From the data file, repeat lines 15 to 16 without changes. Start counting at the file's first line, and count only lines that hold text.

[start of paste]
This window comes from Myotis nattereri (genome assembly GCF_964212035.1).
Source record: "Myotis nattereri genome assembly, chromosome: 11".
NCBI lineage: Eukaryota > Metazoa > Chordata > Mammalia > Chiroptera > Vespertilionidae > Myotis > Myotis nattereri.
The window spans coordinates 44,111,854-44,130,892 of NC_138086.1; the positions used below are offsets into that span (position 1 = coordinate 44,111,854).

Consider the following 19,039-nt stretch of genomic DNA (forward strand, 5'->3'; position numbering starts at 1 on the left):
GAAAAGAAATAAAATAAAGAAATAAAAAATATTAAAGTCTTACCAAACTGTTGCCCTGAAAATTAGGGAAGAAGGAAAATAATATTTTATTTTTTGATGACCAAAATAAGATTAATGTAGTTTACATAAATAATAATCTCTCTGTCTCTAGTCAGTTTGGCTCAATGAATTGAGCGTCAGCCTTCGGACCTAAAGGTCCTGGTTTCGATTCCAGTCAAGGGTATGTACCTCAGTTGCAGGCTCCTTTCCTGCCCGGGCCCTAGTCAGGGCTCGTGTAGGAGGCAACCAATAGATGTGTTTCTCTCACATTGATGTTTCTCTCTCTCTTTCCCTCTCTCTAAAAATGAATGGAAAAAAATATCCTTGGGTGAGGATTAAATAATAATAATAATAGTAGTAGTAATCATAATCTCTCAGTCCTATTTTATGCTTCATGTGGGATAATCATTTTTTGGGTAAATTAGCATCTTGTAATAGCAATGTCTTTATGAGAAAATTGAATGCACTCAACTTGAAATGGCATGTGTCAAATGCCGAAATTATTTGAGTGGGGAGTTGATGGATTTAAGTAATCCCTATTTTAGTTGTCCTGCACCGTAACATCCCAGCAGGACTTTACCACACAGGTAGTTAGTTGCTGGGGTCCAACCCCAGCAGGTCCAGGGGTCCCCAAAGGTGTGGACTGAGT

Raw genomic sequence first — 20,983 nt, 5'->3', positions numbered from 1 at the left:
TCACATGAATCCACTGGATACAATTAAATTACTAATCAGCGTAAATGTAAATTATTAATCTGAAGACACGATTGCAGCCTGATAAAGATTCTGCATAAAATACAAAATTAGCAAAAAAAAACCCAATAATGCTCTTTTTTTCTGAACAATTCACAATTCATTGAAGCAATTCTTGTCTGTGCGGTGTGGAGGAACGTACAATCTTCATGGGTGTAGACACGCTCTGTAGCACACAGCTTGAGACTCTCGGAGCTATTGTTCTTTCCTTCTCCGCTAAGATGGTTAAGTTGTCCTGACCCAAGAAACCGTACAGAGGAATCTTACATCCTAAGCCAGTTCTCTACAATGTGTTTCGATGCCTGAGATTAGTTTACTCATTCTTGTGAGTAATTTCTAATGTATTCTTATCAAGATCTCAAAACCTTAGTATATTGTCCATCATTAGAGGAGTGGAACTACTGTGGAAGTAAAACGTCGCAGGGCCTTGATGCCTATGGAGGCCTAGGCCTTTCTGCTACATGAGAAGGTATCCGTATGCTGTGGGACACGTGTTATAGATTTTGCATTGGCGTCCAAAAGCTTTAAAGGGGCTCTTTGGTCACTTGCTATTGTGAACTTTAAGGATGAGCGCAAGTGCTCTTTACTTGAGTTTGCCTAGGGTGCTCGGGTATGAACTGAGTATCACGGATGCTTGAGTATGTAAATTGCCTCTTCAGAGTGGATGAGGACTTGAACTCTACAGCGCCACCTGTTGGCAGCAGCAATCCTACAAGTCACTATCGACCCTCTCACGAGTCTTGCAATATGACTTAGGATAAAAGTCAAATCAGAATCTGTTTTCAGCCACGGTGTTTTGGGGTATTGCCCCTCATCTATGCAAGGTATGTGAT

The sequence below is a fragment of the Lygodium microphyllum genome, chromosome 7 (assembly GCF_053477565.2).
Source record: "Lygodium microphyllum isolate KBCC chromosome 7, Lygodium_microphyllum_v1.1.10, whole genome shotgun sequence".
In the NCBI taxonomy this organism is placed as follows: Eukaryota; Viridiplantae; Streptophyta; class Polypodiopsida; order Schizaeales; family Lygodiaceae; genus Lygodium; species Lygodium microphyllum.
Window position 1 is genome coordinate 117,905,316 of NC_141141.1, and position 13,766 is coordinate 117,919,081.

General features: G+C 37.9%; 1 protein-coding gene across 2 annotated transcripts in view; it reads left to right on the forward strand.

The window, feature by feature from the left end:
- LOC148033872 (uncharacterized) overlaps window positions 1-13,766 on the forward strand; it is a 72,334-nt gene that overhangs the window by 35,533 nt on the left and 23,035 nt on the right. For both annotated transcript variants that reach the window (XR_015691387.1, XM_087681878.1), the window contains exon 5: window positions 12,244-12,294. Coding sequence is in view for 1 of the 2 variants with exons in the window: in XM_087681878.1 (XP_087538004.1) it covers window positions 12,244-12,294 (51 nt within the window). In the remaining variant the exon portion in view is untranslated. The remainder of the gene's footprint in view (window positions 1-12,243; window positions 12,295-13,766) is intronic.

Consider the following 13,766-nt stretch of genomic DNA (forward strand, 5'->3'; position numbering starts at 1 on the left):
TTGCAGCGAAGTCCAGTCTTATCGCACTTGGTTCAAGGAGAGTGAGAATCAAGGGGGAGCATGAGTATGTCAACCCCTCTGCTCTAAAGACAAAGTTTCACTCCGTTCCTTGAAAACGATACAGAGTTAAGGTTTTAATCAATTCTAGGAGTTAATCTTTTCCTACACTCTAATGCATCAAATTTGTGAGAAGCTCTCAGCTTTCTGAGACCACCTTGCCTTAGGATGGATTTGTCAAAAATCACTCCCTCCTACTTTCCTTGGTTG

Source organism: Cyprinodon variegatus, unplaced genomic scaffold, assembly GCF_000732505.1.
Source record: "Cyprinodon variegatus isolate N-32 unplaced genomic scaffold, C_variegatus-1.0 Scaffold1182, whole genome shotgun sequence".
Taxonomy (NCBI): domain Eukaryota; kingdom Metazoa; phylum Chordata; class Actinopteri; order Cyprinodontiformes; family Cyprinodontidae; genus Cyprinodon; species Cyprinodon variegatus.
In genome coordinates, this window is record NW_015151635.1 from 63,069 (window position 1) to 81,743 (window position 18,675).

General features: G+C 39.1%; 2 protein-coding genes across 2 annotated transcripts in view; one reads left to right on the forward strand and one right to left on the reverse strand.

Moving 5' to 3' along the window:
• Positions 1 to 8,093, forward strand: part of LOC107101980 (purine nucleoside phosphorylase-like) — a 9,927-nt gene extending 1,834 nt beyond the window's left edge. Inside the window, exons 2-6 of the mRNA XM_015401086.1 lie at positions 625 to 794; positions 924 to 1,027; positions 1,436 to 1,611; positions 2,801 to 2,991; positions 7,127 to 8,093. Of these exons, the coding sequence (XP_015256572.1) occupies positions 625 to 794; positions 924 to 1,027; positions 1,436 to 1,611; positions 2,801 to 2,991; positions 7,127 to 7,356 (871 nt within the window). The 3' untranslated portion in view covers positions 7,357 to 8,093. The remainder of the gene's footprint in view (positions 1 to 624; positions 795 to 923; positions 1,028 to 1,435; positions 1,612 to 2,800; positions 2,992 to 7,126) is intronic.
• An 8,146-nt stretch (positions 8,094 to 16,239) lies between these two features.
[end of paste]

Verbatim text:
- LOC148033872 (uncharacterized) overlaps window positions 1-13,766 on the forward strand; it is a 72,334-nt gene that overhangs the window by 35,533 nt on the left and 23,035 nt on the right. For both annotated transcript variants that reach the window (XR_015691387.1, XM_087681878.1), the window contains exon 5: window positions 12,244-12,294. Coding sequence is in view for 1 of the 2 variants with exons in the window: in XM_087681878.1 (XP_087538004.1) it covers window positions 12,244-12,294 (51 nt within the window). In the remaining variant the exon portion in view is untranslated. The remainder of the gene's footprint in view (window positions 1-12,243; window positions 12,295-13,766) is intronic.

Consider the following 13,766-nt stretch of genomic DNA (forward strand, 5'->3'; position numbering starts at 1 on the left):